Thrombocytopenia has been reported as occurring during the course of a number of infectious diseases,1 including those caused by bacteria, viruses, and rickettsia. The purpose of this report is to record the first documented occurrence of thrombocytopenia in association with Colorado tick fever, a ticktransmitted viral disease indigenous to the Rocky Mountain area of the Western United States.
Report of a Case
A 59-year-old white male was working during the summer of 1961 in the mountains of Utah at an elevation of 8,000 ft. On Aug. 11, he was bitten on the right arm by a tick. For the next 4 days, he was asymptomatic. On Aug. 15, he noted the sudden onset of fever, pleuritic chest pain, malaise, retroorbital headache, myalgia, and arthralgia. He immediately went to bed and took some acetylsalicylic acid. The next 3 days the symptoms persisted, and, in addition, he had several nosebleeds. On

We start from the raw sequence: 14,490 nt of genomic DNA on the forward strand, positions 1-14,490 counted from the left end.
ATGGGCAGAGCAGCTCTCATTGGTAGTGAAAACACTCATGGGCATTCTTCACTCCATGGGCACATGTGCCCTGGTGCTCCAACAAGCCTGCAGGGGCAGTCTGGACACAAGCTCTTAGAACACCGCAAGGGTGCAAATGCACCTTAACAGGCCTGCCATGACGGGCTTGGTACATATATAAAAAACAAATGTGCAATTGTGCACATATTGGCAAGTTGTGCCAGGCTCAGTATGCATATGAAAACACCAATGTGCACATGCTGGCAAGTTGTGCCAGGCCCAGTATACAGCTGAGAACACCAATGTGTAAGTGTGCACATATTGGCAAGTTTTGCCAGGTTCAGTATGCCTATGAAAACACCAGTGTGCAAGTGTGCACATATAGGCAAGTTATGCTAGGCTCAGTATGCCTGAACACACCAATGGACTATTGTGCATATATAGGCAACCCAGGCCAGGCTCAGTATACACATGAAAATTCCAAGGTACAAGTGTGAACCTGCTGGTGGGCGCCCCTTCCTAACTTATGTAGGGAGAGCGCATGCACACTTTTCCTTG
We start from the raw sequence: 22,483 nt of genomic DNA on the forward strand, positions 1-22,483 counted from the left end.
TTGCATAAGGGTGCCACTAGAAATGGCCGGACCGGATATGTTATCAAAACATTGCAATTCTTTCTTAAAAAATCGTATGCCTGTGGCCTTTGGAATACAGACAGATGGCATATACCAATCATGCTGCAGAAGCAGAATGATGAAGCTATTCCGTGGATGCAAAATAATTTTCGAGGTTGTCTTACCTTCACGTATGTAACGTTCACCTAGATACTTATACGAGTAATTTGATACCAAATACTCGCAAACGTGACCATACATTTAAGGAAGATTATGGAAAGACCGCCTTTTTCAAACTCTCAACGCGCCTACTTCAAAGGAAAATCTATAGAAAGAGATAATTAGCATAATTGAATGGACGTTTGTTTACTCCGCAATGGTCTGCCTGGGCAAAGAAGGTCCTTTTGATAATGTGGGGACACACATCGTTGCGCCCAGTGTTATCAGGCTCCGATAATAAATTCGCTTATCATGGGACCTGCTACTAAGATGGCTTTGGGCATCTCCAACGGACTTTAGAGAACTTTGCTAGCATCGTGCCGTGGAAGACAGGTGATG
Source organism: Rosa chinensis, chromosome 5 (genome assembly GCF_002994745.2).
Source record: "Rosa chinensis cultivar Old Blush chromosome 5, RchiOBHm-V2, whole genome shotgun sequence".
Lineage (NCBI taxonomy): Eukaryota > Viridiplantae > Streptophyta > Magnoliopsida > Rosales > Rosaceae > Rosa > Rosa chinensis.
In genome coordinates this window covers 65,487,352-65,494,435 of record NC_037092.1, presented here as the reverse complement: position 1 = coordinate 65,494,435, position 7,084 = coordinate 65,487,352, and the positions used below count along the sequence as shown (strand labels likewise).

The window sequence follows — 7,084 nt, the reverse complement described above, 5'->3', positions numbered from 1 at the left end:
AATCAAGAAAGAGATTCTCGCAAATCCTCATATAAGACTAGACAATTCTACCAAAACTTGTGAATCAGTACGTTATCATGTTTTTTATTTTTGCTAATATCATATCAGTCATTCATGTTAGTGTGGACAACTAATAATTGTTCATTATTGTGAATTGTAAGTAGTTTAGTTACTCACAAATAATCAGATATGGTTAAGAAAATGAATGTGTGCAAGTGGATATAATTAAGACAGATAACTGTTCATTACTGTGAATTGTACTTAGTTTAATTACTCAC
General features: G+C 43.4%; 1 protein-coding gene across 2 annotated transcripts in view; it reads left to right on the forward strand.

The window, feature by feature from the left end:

MARKOVITZ A. Thrombocytopenia in Colorado Tick Fever. Arch Intern Med. 1963;111(3):307–308. doi:https://doi.org/10.1001/archinte.1963.03620270033005
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